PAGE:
Hungary Prime Minister Viktor Orban — a longtime ally of Russian President Vladimir Putin — has said that ending Russian oil purchases would be an “atomic bomb” on Hungary’s economy.
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The European Union is struggling to approve a sixth round of sanctions against Russia with a few nations pushing back on a proposed oil embargo.
The European Commission, the executive arm of the EU, has presented a six-month phase-out period from Russian oil as part of broader measures looking to hurt President Vladimir Putin‘s regime. Hungary and Slovakia — two EU nations with a high dependence on Russian energy — were given until the end of 2023 to abide by the new set of rules. However, this extended period was not enough and both nations are demanding more.
The impasse is preventing the EU from approving the broader package of sanctions.
Hungary has been the EU’s most vocal opponent on the oil ban. Prime Minister Viktor Orban — a longtime ally of Putin — has said that ending Russian oil purchases would be an “atomic bomb” on Hungary’s economy.
“The proposal on the table now creates a Hungarian problem, and there is no plan to solve it,” he said last week, according to a press statement.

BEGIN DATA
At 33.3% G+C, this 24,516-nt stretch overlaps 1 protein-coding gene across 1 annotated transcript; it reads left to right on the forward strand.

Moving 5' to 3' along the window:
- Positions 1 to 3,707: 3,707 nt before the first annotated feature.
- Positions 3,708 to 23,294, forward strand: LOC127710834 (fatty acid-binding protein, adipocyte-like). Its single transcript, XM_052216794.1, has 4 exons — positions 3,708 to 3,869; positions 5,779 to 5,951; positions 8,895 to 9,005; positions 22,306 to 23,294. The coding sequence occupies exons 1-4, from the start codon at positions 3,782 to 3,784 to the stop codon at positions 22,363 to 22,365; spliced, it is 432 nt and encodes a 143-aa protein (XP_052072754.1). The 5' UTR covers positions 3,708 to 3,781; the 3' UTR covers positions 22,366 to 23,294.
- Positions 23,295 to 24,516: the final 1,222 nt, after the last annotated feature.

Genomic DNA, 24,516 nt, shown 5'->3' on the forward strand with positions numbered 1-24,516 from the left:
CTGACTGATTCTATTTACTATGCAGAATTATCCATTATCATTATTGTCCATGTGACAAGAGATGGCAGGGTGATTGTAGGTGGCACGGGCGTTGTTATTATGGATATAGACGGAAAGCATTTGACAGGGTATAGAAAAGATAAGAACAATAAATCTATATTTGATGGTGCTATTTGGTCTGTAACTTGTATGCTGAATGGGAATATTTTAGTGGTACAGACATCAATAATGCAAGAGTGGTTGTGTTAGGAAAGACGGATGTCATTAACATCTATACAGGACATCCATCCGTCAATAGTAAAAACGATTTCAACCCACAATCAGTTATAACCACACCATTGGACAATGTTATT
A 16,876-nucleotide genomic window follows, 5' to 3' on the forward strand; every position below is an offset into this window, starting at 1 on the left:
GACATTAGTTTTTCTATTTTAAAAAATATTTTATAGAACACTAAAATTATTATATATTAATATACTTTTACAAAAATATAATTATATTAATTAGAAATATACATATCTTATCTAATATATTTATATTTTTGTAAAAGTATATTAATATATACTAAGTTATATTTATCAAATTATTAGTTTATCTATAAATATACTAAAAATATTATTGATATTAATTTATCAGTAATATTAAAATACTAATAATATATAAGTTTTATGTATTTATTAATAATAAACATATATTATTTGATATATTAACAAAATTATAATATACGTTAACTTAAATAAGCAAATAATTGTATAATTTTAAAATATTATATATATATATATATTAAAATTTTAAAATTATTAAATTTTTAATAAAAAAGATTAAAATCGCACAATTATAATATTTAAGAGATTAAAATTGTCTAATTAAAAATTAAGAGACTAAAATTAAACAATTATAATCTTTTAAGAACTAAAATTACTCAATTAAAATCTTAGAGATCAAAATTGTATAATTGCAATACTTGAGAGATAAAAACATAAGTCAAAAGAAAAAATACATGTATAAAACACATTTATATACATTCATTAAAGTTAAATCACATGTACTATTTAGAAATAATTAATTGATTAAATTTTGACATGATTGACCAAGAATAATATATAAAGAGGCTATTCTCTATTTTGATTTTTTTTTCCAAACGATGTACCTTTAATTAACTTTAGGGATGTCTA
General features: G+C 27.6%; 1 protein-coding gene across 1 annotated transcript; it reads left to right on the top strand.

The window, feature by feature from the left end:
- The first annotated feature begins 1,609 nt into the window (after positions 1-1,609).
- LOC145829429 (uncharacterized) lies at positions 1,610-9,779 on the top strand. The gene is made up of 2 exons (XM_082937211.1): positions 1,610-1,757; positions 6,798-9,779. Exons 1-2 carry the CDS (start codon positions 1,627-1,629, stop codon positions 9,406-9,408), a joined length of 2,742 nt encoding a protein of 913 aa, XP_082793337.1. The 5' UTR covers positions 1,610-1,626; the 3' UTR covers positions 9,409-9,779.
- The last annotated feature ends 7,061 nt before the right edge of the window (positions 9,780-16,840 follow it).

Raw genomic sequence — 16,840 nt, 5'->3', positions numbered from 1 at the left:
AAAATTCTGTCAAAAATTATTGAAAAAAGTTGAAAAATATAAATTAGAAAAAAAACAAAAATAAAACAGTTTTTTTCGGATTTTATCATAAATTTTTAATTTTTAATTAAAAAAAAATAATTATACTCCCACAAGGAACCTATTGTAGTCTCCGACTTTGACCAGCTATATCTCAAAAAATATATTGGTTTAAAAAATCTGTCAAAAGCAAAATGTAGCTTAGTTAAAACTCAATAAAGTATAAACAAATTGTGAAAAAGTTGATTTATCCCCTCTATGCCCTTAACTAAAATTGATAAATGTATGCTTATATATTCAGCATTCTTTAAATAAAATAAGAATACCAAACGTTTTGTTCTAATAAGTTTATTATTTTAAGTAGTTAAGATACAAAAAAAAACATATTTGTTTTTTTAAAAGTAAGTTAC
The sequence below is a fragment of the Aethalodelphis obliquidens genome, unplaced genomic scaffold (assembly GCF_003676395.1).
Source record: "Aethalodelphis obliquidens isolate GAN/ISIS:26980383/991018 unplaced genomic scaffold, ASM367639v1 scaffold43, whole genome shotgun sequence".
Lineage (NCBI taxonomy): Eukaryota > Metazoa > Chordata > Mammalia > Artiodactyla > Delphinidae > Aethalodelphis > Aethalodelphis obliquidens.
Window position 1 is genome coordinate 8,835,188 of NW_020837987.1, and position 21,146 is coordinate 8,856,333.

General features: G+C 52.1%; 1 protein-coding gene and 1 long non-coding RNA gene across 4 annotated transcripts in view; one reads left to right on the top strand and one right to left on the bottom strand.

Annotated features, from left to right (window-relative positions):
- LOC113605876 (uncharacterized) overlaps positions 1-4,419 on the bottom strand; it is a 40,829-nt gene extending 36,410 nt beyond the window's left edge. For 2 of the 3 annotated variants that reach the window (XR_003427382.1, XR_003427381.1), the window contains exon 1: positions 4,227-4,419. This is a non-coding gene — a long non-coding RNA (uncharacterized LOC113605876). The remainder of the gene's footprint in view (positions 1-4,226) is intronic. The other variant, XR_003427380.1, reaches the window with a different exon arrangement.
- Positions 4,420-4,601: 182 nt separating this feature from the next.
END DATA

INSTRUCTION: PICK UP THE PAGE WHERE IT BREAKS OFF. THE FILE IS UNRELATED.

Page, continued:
Budapest is also a buyer of Russian natural gas, having increased its imports from Moscow in recent years. Over the last decade, Hungary has increased its imports of Russian natural gas from 9.070 million cubic meters in 2010 to a high of 17.715 million cubic meters in 2019, according to Eurostat.
Orban had, until now, largely supported EU sanctions on Russia for its invasion of Ukraine. This despite Orban forming strong economies ties with Russia over the last decade and often boasting of his close relationship with Putin.
Their close links were seen during the coronavirus pandemic, for example. Hungary became the first EU nation to buy a Russian-made Covid vaccine — even though it wasn’t approved by European regulators.
One EU official, who did not want to be named due to the sensitive nature of the talks, described Hungary’s “stubbornness” as a “sad thing,” speaking to CNBC Monday.
A second EU official, who also did not want to be named due to sensitive negotiations currently underway, told CNBC that EU ambassadors would be looking to solve the impasse again on Tuesday.
More broadly, the difficulty in passing through these sanctions raises questions about what would happen if there was a proposed ban on Russian natural gas as well, with the EU being even more reliant on that commodity.
“I can assure you that Europe will move out from Russian oil and Europe will move out from Russia gas. The only thing is it cannot be done overnight,” Alexander Schallenberg, the Austrian minister for foreign affairs, told CNBC Saturday.
He also said the EU is “less divided than the public eye might have the impression” and added that the bloc needs to keep in mind “the Russians are watching us and the Chinese also” when taking foreign policy decisions.
In the meantime, the G-7 announced Sunday its commitment to end dependency on Russian oil and the United States went as far as presenting sanctions against Gazprombank executives and other Russian businesses.
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